"As the captain of a sailboat, you have been given the task of sailing to Faraway Island for some nutmeg and then sailing safely home. You reach for your trusted chart to plot the route. The chart, as shown below, shows your current location (point A), the location of Faraway Island (point B), and indications of how the wind is blowing. You have a motor on board, but you'd really like to take advantage of the wind wherever possible, even if that means a somewhat circuitous journey."
And so opens the annual MATLAB Online Programming contest held by the MathWorks. The Sailing Home competition (Fig. 1) was won by Andre Ricardo Fioravanti, PhD Candidate, Institut National de Recherche en Informatique et en Automatique, with his entry, Lost Sailor Final5.
What caught my eye was how this competition was run. It was much different than the typical tech competition where each participant has a single, final submission. Instead, multiple entries are submitted by individuals. An entry cannot be changed once submitted but subsequent entries can be based on anyone's prior work. A new entry based on an existing entry will be better only if its score is better. There was a limited time that entries could be submitted and reviewed.
The contest is clearly designed to highlight Matlab. Entries could not utilize Java, ActiveX and a host of other Matlab features but the core computational capabilities where there. Essentially the contest was designed to provide a level playing field.
I had a chance to talk with Andre about the competition and how it was different from other events.
Wong: Tell us a little about the MATLAB Online Programming contest you just won. What was the challenge this time?
Fioravanti: The motivation of the problem was about a sailor who needed to go to some island and come back home in a sailboat, using the wind as much as possible and the motor as few as possible. The wind chart was given to plan your route, and you were scored accordingly to how far you passed through that island, how far home you finished and how much fuel you used in order to change the natural motion provided by the winds. Time of execution of your program and complexity of the code were also taken into account.
Wong: How do you address the problem?
Fioravanti: Having background in dynamical systems, I modeled the dynamics, the control inputs and the cost of a solution in a pure mathematical way. Although this was quite straightforward, the problem itself was far from being a "standard" one, and it became soon clear that it was not the best approach. This was still in 'darkness' phase, which is the part when you cannot see the codes nor the score of the submissions. The second phase is called 'twilight', when we can see the scores but not the codes themselves. It was impressive to see the quality of the results that some people had already obtained with no feedback of their own score. At this point, you just wish to arrive to the 'daylight' phase, when all codes are finally opened. And to further see the spirit of cooperation of this competition, Nicholas Howe, the winner of both the darkness and twilight phases, posted a text explaining all the details of his best submission.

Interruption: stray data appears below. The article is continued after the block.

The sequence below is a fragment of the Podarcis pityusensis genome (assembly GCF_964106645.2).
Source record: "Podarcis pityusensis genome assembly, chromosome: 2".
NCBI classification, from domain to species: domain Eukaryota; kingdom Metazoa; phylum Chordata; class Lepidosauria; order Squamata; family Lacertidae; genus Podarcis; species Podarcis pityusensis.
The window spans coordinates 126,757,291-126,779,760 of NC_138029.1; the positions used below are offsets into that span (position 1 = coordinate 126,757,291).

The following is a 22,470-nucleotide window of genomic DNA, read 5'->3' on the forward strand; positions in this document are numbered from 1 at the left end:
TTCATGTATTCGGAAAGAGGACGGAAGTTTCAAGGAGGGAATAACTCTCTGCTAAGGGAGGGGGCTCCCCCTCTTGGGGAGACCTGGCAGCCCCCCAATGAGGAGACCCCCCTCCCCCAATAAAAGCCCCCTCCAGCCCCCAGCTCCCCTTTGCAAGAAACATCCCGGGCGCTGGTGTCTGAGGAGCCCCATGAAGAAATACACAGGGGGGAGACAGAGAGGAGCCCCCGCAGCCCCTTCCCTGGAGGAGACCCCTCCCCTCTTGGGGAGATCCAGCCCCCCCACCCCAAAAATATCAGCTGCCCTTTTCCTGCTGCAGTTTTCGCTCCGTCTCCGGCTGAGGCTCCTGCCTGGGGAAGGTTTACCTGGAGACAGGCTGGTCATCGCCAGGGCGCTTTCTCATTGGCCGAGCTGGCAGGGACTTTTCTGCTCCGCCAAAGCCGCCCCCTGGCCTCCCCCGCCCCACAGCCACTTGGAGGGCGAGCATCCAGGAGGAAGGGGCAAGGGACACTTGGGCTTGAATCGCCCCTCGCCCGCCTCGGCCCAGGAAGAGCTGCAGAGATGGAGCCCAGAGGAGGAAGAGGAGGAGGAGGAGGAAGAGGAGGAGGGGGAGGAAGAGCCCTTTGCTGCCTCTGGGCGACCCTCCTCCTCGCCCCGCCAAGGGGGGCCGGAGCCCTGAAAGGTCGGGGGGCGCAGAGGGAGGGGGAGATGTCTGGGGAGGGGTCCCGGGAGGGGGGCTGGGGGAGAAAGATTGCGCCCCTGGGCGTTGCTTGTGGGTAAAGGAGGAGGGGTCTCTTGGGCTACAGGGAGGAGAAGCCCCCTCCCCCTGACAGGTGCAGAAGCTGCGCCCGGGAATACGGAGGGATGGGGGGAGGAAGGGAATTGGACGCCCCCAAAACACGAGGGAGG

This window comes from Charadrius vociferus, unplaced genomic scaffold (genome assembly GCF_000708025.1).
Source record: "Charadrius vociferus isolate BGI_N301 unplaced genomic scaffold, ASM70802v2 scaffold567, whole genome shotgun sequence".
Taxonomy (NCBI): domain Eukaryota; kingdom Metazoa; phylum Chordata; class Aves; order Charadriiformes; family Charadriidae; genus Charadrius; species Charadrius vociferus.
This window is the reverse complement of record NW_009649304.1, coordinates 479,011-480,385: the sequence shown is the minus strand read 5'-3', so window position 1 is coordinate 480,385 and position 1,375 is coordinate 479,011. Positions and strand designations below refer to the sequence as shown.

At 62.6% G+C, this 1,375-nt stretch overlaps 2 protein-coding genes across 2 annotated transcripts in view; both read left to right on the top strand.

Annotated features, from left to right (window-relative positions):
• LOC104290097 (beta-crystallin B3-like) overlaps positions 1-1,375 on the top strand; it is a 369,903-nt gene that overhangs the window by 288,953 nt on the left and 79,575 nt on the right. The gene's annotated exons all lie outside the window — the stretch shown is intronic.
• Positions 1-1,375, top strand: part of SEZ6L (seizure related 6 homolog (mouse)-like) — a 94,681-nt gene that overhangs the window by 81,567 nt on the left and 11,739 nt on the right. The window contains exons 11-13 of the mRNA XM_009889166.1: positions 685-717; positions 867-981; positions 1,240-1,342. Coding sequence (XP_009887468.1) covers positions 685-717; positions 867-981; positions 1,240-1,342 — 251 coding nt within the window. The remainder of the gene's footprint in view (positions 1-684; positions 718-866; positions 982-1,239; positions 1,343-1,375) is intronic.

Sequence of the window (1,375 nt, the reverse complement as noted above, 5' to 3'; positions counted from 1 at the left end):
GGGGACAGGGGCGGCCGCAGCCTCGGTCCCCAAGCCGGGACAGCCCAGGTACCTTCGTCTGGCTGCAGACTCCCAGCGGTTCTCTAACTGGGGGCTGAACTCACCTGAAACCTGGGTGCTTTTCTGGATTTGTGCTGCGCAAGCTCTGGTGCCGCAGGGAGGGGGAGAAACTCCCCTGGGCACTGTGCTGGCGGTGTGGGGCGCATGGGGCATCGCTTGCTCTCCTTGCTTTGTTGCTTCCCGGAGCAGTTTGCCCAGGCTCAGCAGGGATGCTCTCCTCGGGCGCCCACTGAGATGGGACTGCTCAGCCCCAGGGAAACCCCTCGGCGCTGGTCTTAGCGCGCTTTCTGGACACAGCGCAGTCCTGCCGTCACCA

Wong: This competition is a bit different than most because cooperation and using other people’s solution is encouraged. What approach did you take?
Fioravanti: Getting into the daylight phase changes completely the game. Now you have some good code to use as a starting point and you have almost immediate feedback for all your ideas. Most of the time people are searching to tune all the open parameters, or merging in the same code different algorithms and trying to choose the best one to use for each particular set of entries. But eventually (and it is not rare) a new idea comes, gets a high score, and everything restarts in order to incorporate this new code and optimize all the parameters again. It is really dynamic.
Wong: Did your approach change throughout the competition?
Fioravanti: As you might have noticed, it is hard to claim 'property' of your ideas. Once you tested it, and it is successful, it will be reused, reshaped and optimized. So, close to the end game, you tend to keep your final ideas with you, and just test it in the final minutes. The problem is that most of the competitors are doing exactly the same thing, which makes it exciting and unpredictable.
Wong: What did you learn from this competition?
Fioravanti: As you have access to the code of plenty of people trying to solve the exact same problem, we are able see different implementations of the same idea, which can easily teach some new coding techniques. Even more important is to see how fast the score improves once the cooperation starts. This contest is unique in the sense of exploring this cooperation/competition contrast, and it might be interesting to see how well it can be applied in other scenarios.